Is it possible to deliver different source distributions for different Python versions?
steve+comp.lang.python at pearwood.info
Mon Apr 6 03:00:48 CEST 2015
On Mon, 6 Apr 2015 06:38 am, Dave Hein wrote:
> I would like to distribute a python package with different code for
> Python 2.* than for Python 3.*. (Mostly this is because of different
> unicode string handling).
> There is nothing in to setuptools or PyPi that directly supports
> this scenario.
> But perhaps there could be some script run at install time that moves
> the correct source code to the right location? In other works, if I
> included both source code versions in the distribution (in a src2 and
> a src3 subdirectory) then a function invoked at install time could
> detect the python version and copy the appropriate source code to the
> right location.
> Is that at all possible? Is there some install time hook that lets me
> supply custom installation code?
I'm not aware of any standard solution to that, but I'm not a setuptools
expert. setup.py files are Python code, so you can put any code you like in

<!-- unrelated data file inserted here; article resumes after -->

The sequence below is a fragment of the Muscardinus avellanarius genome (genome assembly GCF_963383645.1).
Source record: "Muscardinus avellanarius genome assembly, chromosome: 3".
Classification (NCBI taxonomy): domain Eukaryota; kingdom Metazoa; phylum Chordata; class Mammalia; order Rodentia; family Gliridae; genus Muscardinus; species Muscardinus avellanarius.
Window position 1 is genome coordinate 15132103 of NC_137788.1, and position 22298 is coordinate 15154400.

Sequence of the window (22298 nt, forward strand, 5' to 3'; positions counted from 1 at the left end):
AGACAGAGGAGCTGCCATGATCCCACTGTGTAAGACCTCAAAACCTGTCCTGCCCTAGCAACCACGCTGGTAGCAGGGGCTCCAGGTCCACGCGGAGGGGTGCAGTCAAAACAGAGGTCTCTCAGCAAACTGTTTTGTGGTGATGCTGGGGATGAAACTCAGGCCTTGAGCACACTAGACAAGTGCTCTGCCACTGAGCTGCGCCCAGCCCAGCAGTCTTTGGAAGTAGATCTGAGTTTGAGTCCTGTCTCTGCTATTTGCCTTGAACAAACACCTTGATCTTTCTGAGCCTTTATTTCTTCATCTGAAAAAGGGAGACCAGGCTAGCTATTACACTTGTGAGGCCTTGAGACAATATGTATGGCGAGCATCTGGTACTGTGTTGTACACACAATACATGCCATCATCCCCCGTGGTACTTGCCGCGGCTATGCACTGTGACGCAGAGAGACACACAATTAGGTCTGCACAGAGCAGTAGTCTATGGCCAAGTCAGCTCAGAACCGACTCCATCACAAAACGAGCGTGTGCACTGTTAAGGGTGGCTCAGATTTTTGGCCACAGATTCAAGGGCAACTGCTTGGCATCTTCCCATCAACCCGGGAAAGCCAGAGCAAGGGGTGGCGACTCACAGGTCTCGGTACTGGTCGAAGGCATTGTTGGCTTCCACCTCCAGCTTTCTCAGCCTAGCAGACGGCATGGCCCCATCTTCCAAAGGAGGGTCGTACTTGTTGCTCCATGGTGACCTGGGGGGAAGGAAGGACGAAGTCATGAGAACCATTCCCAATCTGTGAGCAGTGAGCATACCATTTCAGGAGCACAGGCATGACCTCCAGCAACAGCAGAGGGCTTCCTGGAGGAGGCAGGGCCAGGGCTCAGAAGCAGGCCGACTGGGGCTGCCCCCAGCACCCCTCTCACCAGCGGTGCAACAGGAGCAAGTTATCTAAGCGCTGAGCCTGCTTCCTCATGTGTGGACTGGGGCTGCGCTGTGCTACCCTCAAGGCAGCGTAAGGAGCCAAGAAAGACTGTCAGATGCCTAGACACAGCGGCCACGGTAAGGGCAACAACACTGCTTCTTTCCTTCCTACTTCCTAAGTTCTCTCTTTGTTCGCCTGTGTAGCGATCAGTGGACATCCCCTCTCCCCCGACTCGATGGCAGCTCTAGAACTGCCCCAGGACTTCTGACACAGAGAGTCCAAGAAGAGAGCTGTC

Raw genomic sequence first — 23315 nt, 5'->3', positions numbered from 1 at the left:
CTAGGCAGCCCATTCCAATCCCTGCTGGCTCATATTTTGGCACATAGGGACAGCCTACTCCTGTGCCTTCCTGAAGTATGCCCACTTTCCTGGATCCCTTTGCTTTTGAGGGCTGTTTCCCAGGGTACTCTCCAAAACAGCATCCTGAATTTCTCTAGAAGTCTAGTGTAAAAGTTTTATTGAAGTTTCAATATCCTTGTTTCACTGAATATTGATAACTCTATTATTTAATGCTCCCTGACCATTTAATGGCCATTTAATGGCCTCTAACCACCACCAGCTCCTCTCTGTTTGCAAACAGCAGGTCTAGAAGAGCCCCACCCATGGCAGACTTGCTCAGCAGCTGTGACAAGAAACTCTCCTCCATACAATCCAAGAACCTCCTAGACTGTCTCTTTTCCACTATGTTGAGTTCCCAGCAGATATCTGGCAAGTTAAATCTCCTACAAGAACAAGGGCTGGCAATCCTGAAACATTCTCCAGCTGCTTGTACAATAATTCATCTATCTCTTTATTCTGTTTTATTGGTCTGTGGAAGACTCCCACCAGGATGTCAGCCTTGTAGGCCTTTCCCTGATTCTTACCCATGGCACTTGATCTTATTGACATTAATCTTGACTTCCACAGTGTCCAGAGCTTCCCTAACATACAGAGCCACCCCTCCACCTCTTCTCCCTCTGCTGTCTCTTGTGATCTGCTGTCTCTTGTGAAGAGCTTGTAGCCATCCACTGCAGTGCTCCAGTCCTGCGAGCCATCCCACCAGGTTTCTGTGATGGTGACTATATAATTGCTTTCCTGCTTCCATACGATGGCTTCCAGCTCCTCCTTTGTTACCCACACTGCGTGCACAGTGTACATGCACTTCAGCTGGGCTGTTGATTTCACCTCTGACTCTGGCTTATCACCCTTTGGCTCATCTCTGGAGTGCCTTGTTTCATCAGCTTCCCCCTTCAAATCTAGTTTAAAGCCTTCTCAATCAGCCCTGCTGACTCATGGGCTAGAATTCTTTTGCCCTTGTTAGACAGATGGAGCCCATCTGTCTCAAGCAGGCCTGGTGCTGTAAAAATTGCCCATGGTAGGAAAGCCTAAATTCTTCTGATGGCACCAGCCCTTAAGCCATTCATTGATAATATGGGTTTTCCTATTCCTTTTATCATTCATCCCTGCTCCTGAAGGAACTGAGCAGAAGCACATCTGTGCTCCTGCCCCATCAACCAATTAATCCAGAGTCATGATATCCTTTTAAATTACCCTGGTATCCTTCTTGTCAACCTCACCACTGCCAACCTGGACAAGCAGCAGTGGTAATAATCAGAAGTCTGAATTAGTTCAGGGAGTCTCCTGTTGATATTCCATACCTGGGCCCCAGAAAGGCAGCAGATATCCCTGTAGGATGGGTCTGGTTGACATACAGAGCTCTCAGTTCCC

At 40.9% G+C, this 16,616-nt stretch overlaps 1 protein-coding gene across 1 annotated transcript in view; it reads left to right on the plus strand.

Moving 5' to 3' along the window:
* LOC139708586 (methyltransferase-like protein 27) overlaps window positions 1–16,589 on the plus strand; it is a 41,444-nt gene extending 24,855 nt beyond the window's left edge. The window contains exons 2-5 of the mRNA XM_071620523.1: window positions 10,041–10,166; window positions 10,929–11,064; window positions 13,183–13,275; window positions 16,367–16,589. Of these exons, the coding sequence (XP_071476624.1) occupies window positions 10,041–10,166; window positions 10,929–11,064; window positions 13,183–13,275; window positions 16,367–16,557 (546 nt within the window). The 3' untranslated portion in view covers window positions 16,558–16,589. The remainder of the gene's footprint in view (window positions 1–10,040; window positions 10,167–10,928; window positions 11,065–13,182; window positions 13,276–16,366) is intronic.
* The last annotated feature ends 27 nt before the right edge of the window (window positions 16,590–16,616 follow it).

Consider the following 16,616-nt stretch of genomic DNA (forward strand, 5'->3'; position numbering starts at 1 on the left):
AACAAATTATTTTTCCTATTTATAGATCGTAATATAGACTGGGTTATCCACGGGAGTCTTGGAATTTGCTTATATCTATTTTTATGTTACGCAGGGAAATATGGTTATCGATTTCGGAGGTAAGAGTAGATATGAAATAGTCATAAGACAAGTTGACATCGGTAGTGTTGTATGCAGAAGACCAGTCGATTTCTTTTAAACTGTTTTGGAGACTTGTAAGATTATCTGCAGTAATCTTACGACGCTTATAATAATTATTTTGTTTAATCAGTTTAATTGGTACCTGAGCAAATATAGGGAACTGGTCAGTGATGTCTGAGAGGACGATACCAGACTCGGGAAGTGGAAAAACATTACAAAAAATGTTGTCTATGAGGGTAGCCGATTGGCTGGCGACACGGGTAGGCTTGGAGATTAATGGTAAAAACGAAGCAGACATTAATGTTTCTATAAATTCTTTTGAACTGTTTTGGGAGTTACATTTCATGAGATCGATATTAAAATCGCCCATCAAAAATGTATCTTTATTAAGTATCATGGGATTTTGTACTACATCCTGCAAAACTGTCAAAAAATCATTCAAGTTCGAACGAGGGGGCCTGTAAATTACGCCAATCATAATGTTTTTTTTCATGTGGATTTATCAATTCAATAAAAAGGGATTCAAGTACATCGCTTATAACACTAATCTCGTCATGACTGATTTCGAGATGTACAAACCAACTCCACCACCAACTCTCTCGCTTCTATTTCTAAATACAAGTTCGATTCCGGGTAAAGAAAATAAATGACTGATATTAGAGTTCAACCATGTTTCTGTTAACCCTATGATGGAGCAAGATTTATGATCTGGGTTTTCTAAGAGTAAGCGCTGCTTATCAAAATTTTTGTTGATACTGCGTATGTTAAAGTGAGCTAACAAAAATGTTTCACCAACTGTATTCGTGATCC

them. But, as far as I am concerned, having the installer pick and choose
what source files to include is not a good solution. Instead, you should
pick one of these two alternatives:
(1) Supply a separate package for 2.x and 3.x, each with their own
installer. The installer confirms that it is running under the correct
version of Python, and just installs.
(2) Or supply a single package with a single installer that works under both
2.x and 3.x. (This is my preference.)
One way of handling the second case is to only support 3.3 or better: that
way, you can still use u"..." for Unicode strings. Hardly anyone used 3.1
or 3.2, and 3.0 is no longer supported, so it is quite reasonable to insist
people upgrade to 3.3.
Another way to handle the second case is to use conditional imports:
mystring = u"äπЖ☃" # Also works in 3.3 or better.
mystring = "äπЖ☃"
# main application
from __future__ import print_function
from future_builtins import *
if sys.version < '3':
import mymodule2 as mymodule
import mymodule3 as mymodule
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